Raw footage from the Korean Central News Agency (KCNA): The Associated Press opens its latest full news bureau in Pyongyang located inside the KCNA headquarters.
From AP’s own report on the opening:
The bureau puts AP in a position to document the people, places and politics of North Korea across all media platforms at a critical moment in its history, with Kim’s death and the ascension of his young son as the country’s new leader, [AP President and CEO Tom Curley] said in remarks prepared for the opening.
“Beyond this door lies a path to vastly larger understanding and cultural enrichment for millions around the world,” Curley said. “Regardless of whether you were born in Pyongyang or Pennsylvania, you are aware of the bridge being created today.”
Curley said the Pyongyang bureau will operate under the same standards and practices as AP bureaus worldwide.
“Everyone at The Associated Press takes his or her responsibilities of a free and fair press with utmost seriousness,” he said. “We pledge to do our best to reflect accurately the people of the Democratic People’s Republic of Korea as well as what they do and say.”
“The world knows very little about the DPRK, and this gives us a unique opportunity to bring the world news that it doesn’t now have,” Curley said.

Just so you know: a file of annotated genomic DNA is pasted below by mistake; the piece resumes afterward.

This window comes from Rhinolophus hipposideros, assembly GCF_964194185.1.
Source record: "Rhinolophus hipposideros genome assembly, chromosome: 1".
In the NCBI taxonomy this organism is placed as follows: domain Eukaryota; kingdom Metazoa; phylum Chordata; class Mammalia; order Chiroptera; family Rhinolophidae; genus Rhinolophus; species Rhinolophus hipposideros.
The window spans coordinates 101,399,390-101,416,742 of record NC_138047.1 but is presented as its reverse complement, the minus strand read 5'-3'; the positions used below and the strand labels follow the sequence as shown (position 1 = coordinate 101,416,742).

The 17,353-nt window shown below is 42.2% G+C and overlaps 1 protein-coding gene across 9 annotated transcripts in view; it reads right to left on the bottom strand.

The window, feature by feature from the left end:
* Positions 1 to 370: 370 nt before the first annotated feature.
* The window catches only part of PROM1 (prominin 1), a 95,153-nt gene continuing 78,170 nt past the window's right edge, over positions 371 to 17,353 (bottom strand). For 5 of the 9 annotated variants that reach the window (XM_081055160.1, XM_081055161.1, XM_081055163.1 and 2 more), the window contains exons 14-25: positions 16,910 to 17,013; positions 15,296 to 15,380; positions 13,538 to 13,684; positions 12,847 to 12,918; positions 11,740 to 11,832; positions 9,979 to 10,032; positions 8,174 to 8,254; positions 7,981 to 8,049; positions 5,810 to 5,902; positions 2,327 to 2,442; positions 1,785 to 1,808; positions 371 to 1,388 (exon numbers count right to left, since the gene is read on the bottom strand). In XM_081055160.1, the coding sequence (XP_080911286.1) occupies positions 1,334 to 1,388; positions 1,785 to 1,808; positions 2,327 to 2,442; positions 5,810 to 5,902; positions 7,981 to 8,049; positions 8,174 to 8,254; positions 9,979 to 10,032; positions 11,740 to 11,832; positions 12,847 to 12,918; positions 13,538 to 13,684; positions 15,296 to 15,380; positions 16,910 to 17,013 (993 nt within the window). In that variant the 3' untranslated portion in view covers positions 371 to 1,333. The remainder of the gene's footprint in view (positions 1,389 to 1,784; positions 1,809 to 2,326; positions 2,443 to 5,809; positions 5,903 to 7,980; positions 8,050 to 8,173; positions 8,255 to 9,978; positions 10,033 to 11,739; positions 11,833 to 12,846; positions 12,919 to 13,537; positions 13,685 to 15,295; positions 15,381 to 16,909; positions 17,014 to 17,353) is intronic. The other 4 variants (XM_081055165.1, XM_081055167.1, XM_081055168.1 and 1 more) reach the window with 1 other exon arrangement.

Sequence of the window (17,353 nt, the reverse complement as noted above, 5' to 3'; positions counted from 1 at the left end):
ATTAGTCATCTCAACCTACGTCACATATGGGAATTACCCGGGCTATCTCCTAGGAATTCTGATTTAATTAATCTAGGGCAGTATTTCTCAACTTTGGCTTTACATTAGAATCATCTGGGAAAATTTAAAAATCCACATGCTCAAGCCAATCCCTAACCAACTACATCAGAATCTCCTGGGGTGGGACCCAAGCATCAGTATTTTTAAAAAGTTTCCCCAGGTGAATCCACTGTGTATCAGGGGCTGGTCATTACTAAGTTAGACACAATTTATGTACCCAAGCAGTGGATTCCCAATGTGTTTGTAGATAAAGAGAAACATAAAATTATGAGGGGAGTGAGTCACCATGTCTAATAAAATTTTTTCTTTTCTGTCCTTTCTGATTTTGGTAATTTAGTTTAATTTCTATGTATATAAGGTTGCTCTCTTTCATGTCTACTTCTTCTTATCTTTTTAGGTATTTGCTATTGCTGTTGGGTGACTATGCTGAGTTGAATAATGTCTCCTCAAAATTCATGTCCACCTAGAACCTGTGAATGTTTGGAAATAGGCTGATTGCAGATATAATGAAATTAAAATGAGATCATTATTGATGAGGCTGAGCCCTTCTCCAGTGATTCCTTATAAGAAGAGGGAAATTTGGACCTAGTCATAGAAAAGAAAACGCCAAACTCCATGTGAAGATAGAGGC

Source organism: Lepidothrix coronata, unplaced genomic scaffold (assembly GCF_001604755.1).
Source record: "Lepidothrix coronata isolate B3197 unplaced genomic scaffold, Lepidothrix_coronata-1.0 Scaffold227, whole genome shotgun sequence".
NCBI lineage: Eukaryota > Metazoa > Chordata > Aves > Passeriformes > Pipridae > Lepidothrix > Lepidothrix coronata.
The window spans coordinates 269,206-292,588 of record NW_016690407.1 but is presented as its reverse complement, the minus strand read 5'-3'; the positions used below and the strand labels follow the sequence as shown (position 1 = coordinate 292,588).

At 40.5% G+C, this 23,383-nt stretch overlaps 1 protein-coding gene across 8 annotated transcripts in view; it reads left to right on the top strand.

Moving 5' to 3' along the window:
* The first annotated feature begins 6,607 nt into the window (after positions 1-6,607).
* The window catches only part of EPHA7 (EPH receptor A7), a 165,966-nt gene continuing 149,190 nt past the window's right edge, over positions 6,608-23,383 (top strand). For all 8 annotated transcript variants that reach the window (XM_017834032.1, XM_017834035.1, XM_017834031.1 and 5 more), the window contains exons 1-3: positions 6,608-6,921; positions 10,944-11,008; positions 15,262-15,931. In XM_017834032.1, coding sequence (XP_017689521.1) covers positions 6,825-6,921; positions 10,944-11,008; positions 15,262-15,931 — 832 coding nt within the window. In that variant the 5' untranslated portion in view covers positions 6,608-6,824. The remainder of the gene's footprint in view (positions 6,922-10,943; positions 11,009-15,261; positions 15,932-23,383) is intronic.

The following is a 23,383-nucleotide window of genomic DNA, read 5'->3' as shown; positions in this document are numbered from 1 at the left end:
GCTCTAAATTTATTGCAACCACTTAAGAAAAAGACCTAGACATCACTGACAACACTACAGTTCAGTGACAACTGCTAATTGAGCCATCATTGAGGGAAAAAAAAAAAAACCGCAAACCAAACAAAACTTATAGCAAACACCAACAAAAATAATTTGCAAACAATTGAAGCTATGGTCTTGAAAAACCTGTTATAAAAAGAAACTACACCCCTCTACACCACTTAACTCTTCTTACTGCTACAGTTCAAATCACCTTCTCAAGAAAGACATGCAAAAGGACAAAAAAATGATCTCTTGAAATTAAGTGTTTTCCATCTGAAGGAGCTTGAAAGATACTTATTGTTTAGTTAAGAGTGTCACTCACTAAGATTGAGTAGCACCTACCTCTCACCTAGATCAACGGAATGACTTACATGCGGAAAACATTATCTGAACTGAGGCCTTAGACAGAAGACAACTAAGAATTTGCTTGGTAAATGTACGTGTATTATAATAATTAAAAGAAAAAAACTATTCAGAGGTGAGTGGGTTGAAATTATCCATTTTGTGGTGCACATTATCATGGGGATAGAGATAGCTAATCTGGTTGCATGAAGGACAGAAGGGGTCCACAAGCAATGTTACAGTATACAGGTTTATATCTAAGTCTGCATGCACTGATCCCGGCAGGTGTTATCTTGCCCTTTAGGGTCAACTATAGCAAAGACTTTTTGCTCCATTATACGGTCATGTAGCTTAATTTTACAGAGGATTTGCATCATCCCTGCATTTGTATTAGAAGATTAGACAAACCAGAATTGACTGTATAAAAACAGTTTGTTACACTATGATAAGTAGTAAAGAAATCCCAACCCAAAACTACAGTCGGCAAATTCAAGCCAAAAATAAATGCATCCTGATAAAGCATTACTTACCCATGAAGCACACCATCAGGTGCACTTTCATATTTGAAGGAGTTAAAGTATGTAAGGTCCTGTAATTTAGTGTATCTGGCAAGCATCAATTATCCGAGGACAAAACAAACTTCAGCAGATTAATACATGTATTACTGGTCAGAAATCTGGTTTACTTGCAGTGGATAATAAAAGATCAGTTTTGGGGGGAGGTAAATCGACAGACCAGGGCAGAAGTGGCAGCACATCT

KCNA President Kim Pyong Ho called the occasion “a significant meeting.”
“I believe that the reason we are able to conduct all these projects in less than a year is that President and CEO Thomas Curley and the other members of the AP have promised to report on the DPRK with fairness, balance and accuracy, and have tried to follow through in collaboration with KCNA,” he said in remarks prepared to mark the occasion.
“Even though our two countries do not have normalized relations, we have been able to find a way to understand one another and to cooperate closely enough to open an AP bureau here in Pyongyang as we have today,” Kim said.